What I didn’t realize is that there are apparently two versions of the Icirrus theme: with and without percussion. Back when I played Pokémon Black, I didn’t really pay much attention to how the music tracks—let alone that of Icirrus City—varied among seasons, but I’m guessing the track without percussion is associated with winter (because it’s more fitting that way).

Aquarium secret

Underwater (Pokémon Ruby/Sapphire/Emerald)

What better tune to describe fumbling around in an aquarium than the underwater theme of Ruby/Sapphire/Emerald, widely known (or at least to me) as the theme of fumbling around underwater to try to figure out how to progress the story past Tate&Liza? Ah, good times in both situations.

Jolly Roger Bay

Gloomy Galleon (Donkey Kong 64)

Both Jolly Roger Bay and Gloomy Galleon are water levels, ship-related levels, and even the fourth level in their respective games. No better match here, I’d say.

Because the ship in Jolly Roger Bay has its own loading zone, I would give it separate music, namely the Ship Ruins rendition of the theme.

Big Boo’s Haunt

Pumpkin Hill (Sonic Adventure 2)

“I ain’t gonna let it get to me; I’m just gonna creep.” Granted Big Boo’s Haunt doesn’t really have any pumpkins, the spookiness of it matches with the spooky vibe of the Pumpkin Hill theme.

Sonic Adventure 2 (Battle for GameCube) was another one of my childhood games, as well as the first Sonic game that I remember fondly.

Merry-go-round (BBH)

You in Wonderland (Persona Q)

Merry-go-rounds are fun…but not when they’re invaded by spooky creatures. Just like how Persona Q worlds (particularly You in Wonderland) always tend to have some sort of uncanny aspect with their theme. As in, the theme in question conveys some sort of fun, albeit a demented sort of fun…if that makes sense.

Peach slide

Beach Street (MegaMan Battle Network 3)

In the spirit of my decision to associate the ACDC Town theme with Peach’s Castle, I figured that the Beach Street theme can be considered a sort of upbeat and playful theme. Appropriate for playing around on a slide and trying to get some sort of record time.

Wing Cap / shell theme

Waterskip Slider (Amazing Island)

The feeling of being able to move around in a whole different, more majestic way. That sort of feeling is conveyed well in the Waterskip Slider theme of Amazing Island.

Under normal circumstances, the theme accompanies a minigame where monsters build up speed by running across a large ramp, jump at the end of a ramp, and skip across the water so as to achieve a record distance.

And, conveniently, the aspects of gaining air and staying above the water’s surface are also characteristic of the Wing Cap and shell, respectively.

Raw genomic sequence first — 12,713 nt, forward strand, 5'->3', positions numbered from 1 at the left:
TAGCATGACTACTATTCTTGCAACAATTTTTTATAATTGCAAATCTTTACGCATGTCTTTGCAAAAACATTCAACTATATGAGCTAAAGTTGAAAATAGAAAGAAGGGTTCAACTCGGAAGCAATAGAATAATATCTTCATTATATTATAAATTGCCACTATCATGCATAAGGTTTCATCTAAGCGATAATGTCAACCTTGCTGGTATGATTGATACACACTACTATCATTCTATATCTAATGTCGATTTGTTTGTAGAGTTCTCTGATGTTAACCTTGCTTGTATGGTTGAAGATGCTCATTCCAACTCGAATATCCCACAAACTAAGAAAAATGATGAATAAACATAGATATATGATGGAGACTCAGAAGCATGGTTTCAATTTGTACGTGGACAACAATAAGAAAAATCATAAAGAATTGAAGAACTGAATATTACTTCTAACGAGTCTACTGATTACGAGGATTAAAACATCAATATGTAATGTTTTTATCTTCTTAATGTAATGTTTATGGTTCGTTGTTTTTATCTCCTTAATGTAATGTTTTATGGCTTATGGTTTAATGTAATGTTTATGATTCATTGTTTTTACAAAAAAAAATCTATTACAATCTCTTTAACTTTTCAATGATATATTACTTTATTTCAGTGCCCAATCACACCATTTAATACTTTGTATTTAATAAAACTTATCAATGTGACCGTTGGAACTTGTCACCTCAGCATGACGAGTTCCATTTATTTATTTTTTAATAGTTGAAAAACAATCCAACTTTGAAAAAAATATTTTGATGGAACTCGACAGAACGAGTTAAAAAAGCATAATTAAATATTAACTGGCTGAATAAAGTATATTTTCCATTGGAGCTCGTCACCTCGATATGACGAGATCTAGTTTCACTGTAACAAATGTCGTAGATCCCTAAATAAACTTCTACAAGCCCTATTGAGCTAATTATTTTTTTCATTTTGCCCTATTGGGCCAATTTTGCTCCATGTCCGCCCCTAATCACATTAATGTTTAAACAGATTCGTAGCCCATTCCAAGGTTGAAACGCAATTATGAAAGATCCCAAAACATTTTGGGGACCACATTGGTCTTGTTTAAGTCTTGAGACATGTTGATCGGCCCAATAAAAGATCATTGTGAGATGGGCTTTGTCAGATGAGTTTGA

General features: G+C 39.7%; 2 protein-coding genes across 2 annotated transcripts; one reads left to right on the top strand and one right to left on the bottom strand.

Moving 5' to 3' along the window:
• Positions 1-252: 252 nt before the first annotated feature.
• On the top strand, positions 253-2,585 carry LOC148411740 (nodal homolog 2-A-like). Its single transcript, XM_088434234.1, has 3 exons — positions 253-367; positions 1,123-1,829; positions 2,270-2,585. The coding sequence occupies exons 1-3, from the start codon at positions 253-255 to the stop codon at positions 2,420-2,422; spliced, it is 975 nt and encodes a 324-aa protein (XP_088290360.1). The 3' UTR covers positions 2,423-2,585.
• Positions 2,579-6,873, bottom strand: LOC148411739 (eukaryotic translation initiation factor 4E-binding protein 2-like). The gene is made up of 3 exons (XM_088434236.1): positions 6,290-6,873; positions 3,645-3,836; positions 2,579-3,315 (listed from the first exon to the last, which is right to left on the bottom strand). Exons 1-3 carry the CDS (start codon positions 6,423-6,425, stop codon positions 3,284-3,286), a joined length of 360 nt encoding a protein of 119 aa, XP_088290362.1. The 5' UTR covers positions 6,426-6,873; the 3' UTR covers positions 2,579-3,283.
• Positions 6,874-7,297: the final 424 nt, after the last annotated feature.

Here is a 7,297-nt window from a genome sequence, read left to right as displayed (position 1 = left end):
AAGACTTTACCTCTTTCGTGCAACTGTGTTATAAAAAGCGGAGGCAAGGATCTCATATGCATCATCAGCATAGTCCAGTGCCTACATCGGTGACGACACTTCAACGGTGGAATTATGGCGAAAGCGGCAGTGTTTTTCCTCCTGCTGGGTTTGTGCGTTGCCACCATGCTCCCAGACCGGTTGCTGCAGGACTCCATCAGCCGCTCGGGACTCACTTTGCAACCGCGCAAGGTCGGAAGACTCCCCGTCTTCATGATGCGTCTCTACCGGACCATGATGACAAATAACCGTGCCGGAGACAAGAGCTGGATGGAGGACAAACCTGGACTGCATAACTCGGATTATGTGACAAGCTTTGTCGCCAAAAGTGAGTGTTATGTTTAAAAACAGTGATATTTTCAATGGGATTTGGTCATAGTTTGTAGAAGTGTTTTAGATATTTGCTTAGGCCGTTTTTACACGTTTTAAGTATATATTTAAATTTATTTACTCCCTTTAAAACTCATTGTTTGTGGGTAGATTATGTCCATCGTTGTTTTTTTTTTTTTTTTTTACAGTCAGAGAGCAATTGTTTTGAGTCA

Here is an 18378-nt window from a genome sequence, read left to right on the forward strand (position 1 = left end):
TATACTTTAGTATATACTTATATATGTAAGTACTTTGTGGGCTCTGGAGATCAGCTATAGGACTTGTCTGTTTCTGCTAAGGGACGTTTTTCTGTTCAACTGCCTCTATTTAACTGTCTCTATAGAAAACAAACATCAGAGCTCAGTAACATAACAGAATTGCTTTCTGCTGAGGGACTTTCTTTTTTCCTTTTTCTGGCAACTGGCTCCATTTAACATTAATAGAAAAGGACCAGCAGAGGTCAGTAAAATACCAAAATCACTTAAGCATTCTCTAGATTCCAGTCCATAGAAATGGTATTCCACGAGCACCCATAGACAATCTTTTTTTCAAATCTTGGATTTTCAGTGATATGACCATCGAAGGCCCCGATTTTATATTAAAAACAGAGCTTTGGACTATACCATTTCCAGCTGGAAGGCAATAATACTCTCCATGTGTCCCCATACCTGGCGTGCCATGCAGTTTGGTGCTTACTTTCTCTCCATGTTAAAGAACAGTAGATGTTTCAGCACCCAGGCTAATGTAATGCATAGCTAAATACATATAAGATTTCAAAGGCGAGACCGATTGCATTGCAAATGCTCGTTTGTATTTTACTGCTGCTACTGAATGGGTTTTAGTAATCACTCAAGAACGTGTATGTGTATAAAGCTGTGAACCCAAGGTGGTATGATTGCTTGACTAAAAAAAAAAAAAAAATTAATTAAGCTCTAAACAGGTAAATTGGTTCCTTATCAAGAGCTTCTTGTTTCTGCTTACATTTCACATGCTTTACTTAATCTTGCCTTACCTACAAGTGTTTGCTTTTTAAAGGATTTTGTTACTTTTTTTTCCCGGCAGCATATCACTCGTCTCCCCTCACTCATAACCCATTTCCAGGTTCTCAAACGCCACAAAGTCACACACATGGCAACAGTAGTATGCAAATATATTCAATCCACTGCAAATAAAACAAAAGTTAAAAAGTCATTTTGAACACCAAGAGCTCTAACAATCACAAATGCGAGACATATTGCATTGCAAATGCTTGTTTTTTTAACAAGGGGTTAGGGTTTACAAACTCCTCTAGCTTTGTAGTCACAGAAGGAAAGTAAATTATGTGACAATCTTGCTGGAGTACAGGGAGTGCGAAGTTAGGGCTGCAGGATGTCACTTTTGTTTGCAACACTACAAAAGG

Wing Cap stage

Gentle Breeze (Trauma Center DS 2)

You don’t hear much of the normal music in the Wing Cap stage, and when you do, you’re most likely falling into the sky-colored abyss or stranded on the island containing the switch, so I figured: “Why not just go with a meme song?” The song also works because it has “breeze” in the title, and the stage in question is in the sky.

Bowser in the Dark World

Liberation Mission (MegaMan Battle Network 5)

The premise of liberation missions in MegaMan Battle Network 5 boils down to clearing darkness from a treacherous area. That’s how it first seems when searching for Bowser in the Dark World: “I’m gonna defeat Bowser and be done with this!” Yet in reality, the story of MMBN5 doesn’t end with a liberation mission…nor does Super Mario 64 end when you enter a warp pipe.

Simply put, the tune is for a place of darkness and treachery, but far from the finale.

vs. Bowser 1

Boss Theme (MegaMan Battle Network 5)

Once again in the spirit of my previous decision, this music plays more than a few times in the main story of MMBN5, and mostly when fighting the boss of a liberation mission. Just putting two and two together, plain and simple.

Hazy Maze Cave

Forgotten Forest (Phoenotopia)

Hazy Maze Cave and Forgotten Forest are not nearly at the same relative progress point in their respective games, but the two areas have two key aspects in common: (1) It’s easy to get lost, and (2) getting lost may result in death. That’s what led to the association here.

Oh, and both areas can be skipped in their respective games.

Metal Cap theme

Because It’s Midnite (Limozeen)

“Bringin’ the metal back to where it belongs!” I don’t know if this song is really metal (and I always have a hard time distinguishing musical genres), but I really couldn’t think of anything else.

Metal Cap stage

We Don’t Really Even Care about You (sloshy)

In the spirit of saying “in the spirit of” my previous decision, I figured it would be funny if the Metal Cap timer were to expire in the Metal Cap stage and leave a totally non-metal track in its wake. Because, guess what? They are related.